As I write I have a stack of 26 different garden catalogs filled with pictures or sketches of plants to purchase via mail order /span> grow from seed.
I try to sit down with each catalog as it comes and to choose seeds and difficult-to-find plants. I wrote down the page numbers and the plants that seemed desirable at that moment. I waited until the end of January, compiled my lists and then sorted out what I really can grow and afford. I want everything. I am convinced that gardening is an obsession but that's not a bad thing,is it?
Let's think about seeds. What is a seed? It is an embryonic plant containing a stem, root, and leaves and usually a food supply to get the young plant started until it can continue existence on its own. I am constantly amazed by the fact that the size of a seed and the size of the full grown plant have little relationship to each other but seed size within a species is frequently important to survival. The smallest seed in the world is produced by some of the epiphytic tropical orchids ...each seed weighs about 0.000035 ounce! This is in some degree due to the fact that the seed contains no endosperm or food for the newly developing plant. To compensate for this lack of nourishment orchids develop a relationship with a fungus.
The largest seed in the world comes from the coco-de-mer palm. One seed is about a foot long and 3 feet around...it weighs about 40 pounds! You might think that such a big seed had a big embryo (the young plant that emerges from the seed) but it doesn't. This seed is mostly endosperm.
Now you are thinking “What does all this have to do with me and my garden?” Nothing! But isn't it wonderful just to know about these things?
Is it better to grow all your annuals from seed? This depends on your setup, time, finances, dedication, and the number of plants needed. If you need only a tray of a commonly grown and easy to purchase marigold it is probably a waste of your time to grow it from seed.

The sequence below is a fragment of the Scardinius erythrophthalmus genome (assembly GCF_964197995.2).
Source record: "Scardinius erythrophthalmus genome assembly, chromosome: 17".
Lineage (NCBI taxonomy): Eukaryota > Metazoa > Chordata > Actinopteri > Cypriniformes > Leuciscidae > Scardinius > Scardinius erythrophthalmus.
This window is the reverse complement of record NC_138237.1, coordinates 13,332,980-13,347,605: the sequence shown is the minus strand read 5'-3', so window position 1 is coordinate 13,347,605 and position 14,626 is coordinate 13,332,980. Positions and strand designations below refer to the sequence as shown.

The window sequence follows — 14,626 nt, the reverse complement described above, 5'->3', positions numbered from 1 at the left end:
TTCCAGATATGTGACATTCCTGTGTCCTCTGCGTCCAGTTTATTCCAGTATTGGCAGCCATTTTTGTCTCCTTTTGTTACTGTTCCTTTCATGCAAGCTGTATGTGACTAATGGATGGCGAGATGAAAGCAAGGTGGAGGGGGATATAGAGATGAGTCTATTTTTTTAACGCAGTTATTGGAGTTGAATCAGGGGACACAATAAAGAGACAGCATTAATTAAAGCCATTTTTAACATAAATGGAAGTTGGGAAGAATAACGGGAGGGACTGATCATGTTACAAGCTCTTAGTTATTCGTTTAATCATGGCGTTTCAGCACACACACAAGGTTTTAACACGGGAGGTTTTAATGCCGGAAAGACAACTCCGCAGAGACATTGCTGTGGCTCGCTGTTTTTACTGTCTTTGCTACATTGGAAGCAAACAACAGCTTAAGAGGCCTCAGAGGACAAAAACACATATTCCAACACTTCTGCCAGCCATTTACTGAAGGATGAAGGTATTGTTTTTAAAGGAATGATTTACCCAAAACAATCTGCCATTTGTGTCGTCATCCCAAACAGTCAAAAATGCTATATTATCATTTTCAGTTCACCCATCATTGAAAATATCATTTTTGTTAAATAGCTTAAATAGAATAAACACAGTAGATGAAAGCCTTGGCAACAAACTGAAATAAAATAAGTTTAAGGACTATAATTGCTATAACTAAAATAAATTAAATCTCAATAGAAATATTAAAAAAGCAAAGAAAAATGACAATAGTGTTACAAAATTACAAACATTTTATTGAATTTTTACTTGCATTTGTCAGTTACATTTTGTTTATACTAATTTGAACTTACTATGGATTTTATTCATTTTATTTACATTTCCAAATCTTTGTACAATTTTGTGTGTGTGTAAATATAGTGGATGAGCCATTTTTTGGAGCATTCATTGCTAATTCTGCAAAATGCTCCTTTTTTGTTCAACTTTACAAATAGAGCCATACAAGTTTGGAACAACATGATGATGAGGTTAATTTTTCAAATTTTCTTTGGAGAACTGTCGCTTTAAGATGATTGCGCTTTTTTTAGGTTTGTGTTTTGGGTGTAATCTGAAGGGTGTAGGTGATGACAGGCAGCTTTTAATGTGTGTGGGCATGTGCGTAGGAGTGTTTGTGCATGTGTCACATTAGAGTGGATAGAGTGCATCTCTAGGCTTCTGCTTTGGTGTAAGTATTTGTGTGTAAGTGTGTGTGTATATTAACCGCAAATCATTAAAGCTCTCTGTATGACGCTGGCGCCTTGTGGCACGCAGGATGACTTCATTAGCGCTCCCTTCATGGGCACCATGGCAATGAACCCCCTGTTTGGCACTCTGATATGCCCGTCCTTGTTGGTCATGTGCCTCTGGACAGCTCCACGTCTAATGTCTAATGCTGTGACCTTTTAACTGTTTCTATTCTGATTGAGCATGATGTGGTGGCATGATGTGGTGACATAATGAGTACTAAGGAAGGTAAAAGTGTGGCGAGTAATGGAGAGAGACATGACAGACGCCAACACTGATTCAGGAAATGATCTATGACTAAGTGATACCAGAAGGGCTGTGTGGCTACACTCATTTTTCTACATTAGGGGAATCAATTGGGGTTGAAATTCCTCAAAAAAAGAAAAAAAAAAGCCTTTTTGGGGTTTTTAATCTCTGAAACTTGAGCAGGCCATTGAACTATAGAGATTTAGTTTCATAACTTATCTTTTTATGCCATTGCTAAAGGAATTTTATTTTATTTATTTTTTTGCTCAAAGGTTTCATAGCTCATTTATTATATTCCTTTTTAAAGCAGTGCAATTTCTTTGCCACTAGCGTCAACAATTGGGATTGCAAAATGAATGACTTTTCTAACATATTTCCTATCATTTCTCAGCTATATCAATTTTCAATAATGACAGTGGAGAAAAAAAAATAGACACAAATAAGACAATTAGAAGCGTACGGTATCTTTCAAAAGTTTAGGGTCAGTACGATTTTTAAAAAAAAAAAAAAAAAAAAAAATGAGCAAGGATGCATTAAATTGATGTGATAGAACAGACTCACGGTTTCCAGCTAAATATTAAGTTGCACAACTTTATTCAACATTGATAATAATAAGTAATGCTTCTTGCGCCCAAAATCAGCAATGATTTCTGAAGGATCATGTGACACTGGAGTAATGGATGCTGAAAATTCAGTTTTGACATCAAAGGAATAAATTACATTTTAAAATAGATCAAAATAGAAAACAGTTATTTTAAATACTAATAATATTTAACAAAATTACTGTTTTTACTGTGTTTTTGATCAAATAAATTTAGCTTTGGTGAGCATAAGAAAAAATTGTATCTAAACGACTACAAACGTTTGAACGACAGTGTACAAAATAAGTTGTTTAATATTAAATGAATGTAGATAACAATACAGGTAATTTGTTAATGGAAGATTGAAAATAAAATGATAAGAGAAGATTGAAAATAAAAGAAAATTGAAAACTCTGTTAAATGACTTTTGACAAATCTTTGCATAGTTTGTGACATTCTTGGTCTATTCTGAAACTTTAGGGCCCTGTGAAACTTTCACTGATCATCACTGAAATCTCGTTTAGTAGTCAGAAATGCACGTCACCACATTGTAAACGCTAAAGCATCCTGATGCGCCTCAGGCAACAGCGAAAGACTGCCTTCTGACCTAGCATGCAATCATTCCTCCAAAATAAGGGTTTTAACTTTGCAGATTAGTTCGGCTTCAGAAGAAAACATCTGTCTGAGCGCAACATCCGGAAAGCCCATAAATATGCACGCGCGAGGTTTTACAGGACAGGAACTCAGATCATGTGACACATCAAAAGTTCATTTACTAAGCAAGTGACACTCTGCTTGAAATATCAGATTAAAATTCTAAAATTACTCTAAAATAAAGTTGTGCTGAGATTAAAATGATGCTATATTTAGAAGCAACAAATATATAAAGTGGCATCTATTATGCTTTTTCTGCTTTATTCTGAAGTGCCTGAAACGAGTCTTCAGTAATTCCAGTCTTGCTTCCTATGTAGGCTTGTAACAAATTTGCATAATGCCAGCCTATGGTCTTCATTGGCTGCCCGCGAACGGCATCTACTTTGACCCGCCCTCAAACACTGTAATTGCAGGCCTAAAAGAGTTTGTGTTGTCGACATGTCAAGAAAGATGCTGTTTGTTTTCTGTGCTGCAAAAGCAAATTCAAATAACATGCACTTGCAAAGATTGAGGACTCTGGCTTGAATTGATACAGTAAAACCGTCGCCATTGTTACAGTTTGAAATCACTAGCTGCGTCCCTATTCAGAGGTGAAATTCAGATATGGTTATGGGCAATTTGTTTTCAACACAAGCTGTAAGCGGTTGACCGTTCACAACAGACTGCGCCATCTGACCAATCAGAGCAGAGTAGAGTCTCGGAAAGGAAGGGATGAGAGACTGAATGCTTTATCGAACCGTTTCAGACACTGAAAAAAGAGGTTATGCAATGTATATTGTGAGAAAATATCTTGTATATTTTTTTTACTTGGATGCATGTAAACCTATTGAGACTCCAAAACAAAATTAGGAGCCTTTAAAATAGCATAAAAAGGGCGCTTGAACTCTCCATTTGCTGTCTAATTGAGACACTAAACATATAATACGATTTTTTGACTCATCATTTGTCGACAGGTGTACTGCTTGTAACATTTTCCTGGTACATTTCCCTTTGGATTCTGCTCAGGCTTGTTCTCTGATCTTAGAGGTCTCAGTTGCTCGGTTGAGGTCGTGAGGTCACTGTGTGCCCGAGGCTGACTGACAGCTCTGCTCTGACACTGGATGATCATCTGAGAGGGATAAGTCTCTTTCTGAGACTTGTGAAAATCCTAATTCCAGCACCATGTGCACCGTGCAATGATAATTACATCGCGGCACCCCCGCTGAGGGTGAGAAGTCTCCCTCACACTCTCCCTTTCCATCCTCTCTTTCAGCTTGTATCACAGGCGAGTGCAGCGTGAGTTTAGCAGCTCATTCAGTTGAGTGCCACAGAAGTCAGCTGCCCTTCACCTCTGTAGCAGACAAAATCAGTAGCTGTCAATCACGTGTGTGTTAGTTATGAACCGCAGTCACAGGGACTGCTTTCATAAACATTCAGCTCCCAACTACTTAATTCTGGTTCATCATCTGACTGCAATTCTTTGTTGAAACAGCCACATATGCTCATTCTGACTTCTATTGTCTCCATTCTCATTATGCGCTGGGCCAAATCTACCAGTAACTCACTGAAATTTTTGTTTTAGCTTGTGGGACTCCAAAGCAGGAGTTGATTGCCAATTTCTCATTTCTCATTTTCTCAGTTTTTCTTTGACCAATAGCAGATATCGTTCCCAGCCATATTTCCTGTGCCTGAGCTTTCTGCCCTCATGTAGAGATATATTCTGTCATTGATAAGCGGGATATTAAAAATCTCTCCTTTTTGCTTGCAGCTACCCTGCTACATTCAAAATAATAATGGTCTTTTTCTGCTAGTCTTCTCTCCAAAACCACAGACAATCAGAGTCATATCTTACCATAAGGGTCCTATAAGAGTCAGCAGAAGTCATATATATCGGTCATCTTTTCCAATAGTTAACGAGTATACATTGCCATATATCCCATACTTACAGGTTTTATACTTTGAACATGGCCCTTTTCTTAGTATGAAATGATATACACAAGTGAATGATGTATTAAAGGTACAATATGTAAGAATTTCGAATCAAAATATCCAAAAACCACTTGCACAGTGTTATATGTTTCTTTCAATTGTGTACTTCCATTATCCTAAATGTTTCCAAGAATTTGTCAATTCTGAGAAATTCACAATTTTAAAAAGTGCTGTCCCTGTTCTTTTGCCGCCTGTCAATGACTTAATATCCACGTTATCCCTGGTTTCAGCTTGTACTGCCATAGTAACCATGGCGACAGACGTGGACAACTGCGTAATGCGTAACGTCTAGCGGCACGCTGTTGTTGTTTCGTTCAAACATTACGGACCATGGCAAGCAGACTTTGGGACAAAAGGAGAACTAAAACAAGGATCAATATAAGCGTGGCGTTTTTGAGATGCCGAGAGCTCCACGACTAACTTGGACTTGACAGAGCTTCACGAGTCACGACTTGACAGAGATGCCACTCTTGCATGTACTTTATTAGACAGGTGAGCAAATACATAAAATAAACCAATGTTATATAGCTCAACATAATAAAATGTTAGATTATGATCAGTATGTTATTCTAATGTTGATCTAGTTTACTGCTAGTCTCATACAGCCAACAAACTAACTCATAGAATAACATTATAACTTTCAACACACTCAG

Is it possible to obtain newly developed varieties from seed? This depends. For example this year Burpee's is featuring Southern Charm Hybrid verbascum, a Burpee exclusive. I bought it. Some new varieties are now reproduced commercially by cuttings. These you will need to purchase.
Can you plant seeds from hybrid plants (fruits, vegetables, or flowers) from your last year's garden?You can plant them but the results are not predictable. Simply put, you will seldom if ever, get plants with exactly the same characteristics as the plant producing the fruit (seed). Heirloom plants on the other hand are open pollinated. With these of course you have a much better chance of repeated success.
Should all your seeds be started indoors? Is there any advantage to it? This depends on the species of plant. For example, it is easier to direct sow large seeds such as sunflowers and nasturtiums right into the garden. There is little advantage to starting them indoors. Nicotiana (flowering tobacco) has small seeds but it grows quite nicely in the garden where the seeds are cast. Many herbs especially those in the carrot family such as dill,chervil,caraway,and coriander (cilantro),don't like to be transplanted and should also be direct seeded. Just be sure that the soil is prepared and warm. You will know when the time is right as the annual weeds will begin growing around the same time! (You will of course pull them out to reduce competition.) Tiny seeds sometimes get washed away or fall into soil crevasses which are too deep. They benefit from being started indoors. Just mix them with your soilless medium and plant...no need to plant the seeds singly! Among the many plants that I start indoors are the amaranthus Love Lies Bleeding as the seedlings are such tiny little things.
You can also go to your local nursery to purchase seeds from major companies or participate in seed exchanges. Just be sure to read the excellent advice on the seed envelopes. Keep track of your successes and your failures. That is part of the gardening experience as well.
You may be thinking that all this sounds like too much effort and you may be right. I think that whether to start plants from seed is a very personal decision.